Tis the season for Stir Up Sunday, time to get Christmas pudding ready
Next Sunday is Stir Up Sunday, five weeks before Christmas and the perfect time to make the Christmas pudding.
It harks back to Victorian times when families would gather together and take turns in stirring the pudding. The opening words of the Book of Common Prayer read “Stir up, we beseech thee, O Lord”. Christmas pudding would traditionally comprise of 13 ingredients to represent Jesus and the 12 disciples. When a family stirred they did it in an east to west direction to remember the wise men who visited Jesus in the nativity story. Coins are added to bring luck especially if you found them in your share on Christmas Day.
The first published reference to this rich, fruity confection was in Anthony Trollope’s novel, Doctor Thorne, written in 1858. But the tradition goes back hundreds of years. In the middle ages a Christmas porridge called “Frumenty” was popular and a savoury precursor to the sweet, rich pudding we enjoy today.
This year I’m going to treat myself by not making Christmas pudding and buying one instead. Amanda Hanna who runs Jam at the Doorstep has won Great Taste Awards for her puddings so I’m going to let her do the hard work this year while I take a breather. Instead of stirring up a traditional pudding tomorrow, I’m going to use my muscles making homemade mincemeat. The recipe I use is different to shop-bought in that I use grated cold butter instead of suet, making it vegetarian to boot. It also omits the addition of candied peel – the work of dark forces that adds nothing to the taste of anything. Mince pies straight from the oven are delicious, especially with a wee toot of custard. In the recipe here the two are combined – some custard is added to the pastry shell, topped with mincemeat and then a pastry star before being baked. Perfectly self contained.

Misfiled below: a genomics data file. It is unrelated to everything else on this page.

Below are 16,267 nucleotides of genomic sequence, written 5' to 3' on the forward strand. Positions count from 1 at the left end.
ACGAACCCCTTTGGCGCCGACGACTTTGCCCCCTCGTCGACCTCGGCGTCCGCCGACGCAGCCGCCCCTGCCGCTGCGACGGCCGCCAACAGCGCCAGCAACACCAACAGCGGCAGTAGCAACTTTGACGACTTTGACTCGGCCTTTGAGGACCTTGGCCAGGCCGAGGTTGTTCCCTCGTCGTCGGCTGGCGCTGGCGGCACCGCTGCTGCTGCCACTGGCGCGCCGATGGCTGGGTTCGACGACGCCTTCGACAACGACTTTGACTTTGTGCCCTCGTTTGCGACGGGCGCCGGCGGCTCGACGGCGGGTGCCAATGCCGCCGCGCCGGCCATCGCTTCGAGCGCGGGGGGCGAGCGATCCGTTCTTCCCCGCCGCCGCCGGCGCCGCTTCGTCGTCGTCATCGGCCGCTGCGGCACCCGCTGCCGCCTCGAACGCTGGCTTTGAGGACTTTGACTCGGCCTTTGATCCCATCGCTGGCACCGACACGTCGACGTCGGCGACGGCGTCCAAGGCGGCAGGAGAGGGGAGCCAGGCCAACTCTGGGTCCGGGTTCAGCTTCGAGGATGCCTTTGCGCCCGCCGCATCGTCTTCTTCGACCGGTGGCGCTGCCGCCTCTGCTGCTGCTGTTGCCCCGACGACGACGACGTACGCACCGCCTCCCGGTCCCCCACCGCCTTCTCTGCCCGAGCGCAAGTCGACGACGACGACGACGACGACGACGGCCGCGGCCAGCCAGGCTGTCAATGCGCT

Panforte is a traditional Italian Christmas confection that originates in the province of Siena in Tuscany but is widely eaten throughout the country. It translates as “strong bread”, referring to its spiced flavour. Dried fruit, toasted nuts, honey and spices are combined and pressed into a baking tin. It’s dusted with icing sugar and cut into wedges when cool. The resulting cake is quite dense and lovely with some coffee after dinner. Store in a cake tin until Christmas Day for a taste of Italy wherever you are.